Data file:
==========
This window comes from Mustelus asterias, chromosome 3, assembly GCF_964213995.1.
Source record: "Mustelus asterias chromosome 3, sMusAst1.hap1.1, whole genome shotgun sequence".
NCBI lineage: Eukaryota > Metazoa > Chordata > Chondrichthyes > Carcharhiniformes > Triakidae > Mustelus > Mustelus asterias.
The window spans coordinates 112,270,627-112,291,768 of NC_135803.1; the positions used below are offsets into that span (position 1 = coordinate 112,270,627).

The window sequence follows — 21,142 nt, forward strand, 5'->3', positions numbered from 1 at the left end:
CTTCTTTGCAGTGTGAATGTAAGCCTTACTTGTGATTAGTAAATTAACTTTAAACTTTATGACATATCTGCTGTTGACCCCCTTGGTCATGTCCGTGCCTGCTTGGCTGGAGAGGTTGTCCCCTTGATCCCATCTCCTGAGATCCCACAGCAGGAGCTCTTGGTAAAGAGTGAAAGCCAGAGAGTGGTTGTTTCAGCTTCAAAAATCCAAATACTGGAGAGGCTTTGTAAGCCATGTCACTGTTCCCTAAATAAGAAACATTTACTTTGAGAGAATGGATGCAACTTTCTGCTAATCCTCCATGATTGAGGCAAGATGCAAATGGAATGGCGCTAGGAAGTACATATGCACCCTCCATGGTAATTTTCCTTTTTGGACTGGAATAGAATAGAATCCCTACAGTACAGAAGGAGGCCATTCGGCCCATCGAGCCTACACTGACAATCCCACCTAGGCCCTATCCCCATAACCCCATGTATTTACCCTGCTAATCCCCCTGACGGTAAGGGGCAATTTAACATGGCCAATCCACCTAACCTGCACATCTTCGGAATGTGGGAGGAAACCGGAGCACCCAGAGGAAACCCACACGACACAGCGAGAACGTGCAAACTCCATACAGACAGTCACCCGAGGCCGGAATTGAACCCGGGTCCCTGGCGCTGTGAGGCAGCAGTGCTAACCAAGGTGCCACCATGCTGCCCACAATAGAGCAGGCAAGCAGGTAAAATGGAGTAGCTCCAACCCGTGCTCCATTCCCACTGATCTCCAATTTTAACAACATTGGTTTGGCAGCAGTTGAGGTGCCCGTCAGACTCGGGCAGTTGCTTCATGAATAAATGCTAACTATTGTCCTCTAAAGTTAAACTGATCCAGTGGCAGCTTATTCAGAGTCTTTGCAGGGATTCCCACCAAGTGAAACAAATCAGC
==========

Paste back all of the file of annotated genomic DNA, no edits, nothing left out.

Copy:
This window comes from Mustelus asterias, chromosome 3, assembly GCF_964213995.1.
Source record: "Mustelus asterias chromosome 3, sMusAst1.hap1.1, whole genome shotgun sequence".
NCBI lineage: Eukaryota > Metazoa > Chordata > Chondrichthyes > Carcharhiniformes > Triakidae > Mustelus > Mustelus asterias.
The window spans coordinates 112,270,627-112,291,768 of NC_135803.1; the positions used below are offsets into that span (position 1 = coordinate 112,270,627).

The window sequence follows — 21,142 nt, forward strand, 5'->3', positions numbered from 1 at the left end:
CTTCTTTGCAGTGTGAATGTAAGCCTTACTTGTGATTAGTAAATTAACTTTAAACTTTATGACATATCTGCTGTTGACCCCCTTGGTCATGTCCGTGCCTGCTTGGCTGGAGAGGTTGTCCCCTTGATCCCATCTCCTGAGATCCCACAGCAGGAGCTCTTGGTAAAGAGTGAAAGCCAGAGAGTGGTTGTTTCAGCTTCAAAAATCCAAATACTGGAGAGGCTTTGTAAGCCATGTCACTGTTCCCTAAATAAGAAACATTTACTTTGAGAGAATGGATGCAACTTTCTGCTAATCCTCCATGATTGAGGCAAGATGCAAATGGAATGGCGCTAGGAAGTACATATGCACCCTCCATGGTAATTTTCCTTTTTGGACTGGAATAGAATAGAATCCCTACAGTACAGAAGGAGGCCATTCGGCCCATCGAGCCTACACTGACAATCCCACCTAGGCCCTATCCCCATAACCCCATGTATTTACCCTGCTAATCCCCCTGACGGTAAGGGGCAATTTAACATGGCCAATCCACCTAACCTGCACATCTTCGGAATGTGGGAGGAAACCGGAGCACCCAGAGGAAACCCACACGACACAGCGAGAACGTGCAAACTCCATACAGACAGTCACCCGAGGCCGGAATTGAACCCGGGTCCCTGGCGCTGTGAGGCAGCAGTGCTAACCAAGGTGCCACCATGCTGCCCACAATAGAGCAGGCAAGCAGGTAAAATGGAGTAGCTCCAACCCGTGCTCCATTCCCACTGATCTCCAATTTTAACAACATTGGTTTGGCAGCAGTTGAGGTGCCCGTCAGACTCGGGCAGTTGCTTCATGAATAAATGCTAACTATTGTCCTCTAAAGTTAAACTGATCCAGTGGCAGCTTATTCAGAGTCTTTGCAGGGATTCCCACCAAGTGAAACAAATCAGC